programme

MODERN INDIAN DRAMA AND THEATRE

Home/ MODERN INDIAN DRAMA AND THEATRE
Course TypeCourse CodeNo. Of Credits
Foundation ElectiveSOL2EN3294

Semester and Year Offered: II & IV

Course Coordinator and Team: Dr. Vikram Singh Thakur

Email of course coordinator: vikram@aud.ac.in

Pre-requisites: Knowledge of functional Hindi

Aim:

The course has been designed to introduce students of literature to modern Indian drama and theatre. The course very roughly identifies four important periods in the history of modern Indian drama and theatre. It begins by looking at the colonial modernity brought by the British theatre into India and its impact on the evolution of modern Indian drama and theatre. The early Indian theatre in a sense can be called ‘imitative’ as it tried to follow the models provided by the British theatre. This was gradually replaced by plays written in Indian languages. The last thirty years or so of the 19th century witnessed commercial theatres in India which gave rise to syncretic or hybrid theatre. Parsi theatre of Bombay is a classic example of commercial theatre that blended the Western and Indian theatrical and dramatic forms. However, by the 1930s, in the wake of high nationalism, one finds social drama and political theatre promoted by IPTA replacing the drama and theatre which were hitherto meant primarily for entertainment. After its disbandment the spirit and politics of IPTA was carried out by various individuals and theatre groups in India like Utpal Dutt and Jan Natya Manch. Also, in the wake of decolonisation, theatre in post-colonial gained a new direction where focus was on Indian history, myth, folk and tradition in addition to realism practised by many playwrights. The course thus engages with these four periods and looks at critical junctures in the history of modern theatre in India.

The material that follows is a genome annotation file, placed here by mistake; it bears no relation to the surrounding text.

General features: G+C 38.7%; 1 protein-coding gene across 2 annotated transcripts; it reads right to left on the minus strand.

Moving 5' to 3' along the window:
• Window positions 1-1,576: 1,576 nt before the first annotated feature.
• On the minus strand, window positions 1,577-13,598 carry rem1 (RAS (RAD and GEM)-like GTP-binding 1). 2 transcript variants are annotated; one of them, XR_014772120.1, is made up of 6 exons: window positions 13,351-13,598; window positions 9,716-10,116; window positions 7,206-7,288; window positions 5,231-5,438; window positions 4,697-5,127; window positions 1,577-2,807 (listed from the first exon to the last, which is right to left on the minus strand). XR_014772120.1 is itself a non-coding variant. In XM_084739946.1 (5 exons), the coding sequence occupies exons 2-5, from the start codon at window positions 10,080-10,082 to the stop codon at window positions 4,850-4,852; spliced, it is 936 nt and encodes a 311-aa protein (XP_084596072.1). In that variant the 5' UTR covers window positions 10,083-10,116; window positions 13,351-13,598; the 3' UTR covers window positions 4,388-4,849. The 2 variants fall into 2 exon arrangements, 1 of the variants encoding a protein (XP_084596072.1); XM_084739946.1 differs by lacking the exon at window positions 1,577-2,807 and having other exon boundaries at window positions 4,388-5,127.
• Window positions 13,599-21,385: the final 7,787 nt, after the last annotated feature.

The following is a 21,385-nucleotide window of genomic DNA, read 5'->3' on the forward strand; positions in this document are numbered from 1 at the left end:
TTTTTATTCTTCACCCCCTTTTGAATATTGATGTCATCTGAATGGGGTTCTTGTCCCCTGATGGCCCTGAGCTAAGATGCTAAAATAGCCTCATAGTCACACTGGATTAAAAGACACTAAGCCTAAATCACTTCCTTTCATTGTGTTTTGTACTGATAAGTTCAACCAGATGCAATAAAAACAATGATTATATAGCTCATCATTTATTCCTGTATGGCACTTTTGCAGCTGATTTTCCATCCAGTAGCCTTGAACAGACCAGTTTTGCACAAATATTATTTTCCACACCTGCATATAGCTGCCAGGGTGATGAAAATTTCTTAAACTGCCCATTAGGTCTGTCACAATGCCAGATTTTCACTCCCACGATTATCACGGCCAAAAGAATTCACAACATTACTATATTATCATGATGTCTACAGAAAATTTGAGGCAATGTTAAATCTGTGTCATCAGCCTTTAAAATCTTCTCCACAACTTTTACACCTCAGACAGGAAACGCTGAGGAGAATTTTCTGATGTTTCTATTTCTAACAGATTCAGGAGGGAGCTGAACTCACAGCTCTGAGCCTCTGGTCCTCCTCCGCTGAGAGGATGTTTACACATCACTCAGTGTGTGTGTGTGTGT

Course Outcomes: By the end of the course students would be able to:

  1. Identify various dramatic traditions in India
  2. Gain insight into the history of Indian theatre since Independence
  3. Analyse plays in a critical and nuanced manner
  4. Able to engage with drama creatively and critically
  5. Gain confidence in public speaking as the course involves dramatic reading of a few texts
  6. Work as a team since the presentations have been imagined as a group activity
  7. Carry out research in the field of drama and theatre
  8. Will promote self-learning as students will have to choose from texts and make presentations.

Brief description of modules/ Main modules:

MODULE 1: THE BEGINNINGS

This module introduces students to Indian drama and theatre – both ancient and modern. This will largely survey a brief history of drama in India covering classical Sanskrit drama, folk theatres, colonial theatres in India including the popular Parsi theatre and post-Independence theatre in India. The module will also discuss in detail one play written during the colonial period to understand modern drama as it originated during the 19th century India.

Readings:

  • Bhatia, Nandi, “Introduction”. Modern Indian Theatre: A Reader
  • Lal, Ananda, “A Historiography of Modern Indian Theatre”. Modern Indian Theatre: A
  • Reader. New Delhi: OUP, 2009.
  • Chatterjee, Sudipto. “Mise-en-(Colonial-) Scene: The Theatre of the Bengal
  • Renaissance”. Imperialism and Theatre: Essays on World Theatre, Drama,
  • and Performance 1795-1995. Ed. J. Ellen Gainor. London: Routledge, 1995
  • Mitra, Dinabandhu. Neel-Durpan (The Indigo-Mirror). Calcutta: C. H. Manuel,
  • Calcutta Printing And Publishing Press, 1861.

MODULE 2: POPULAR THEATRES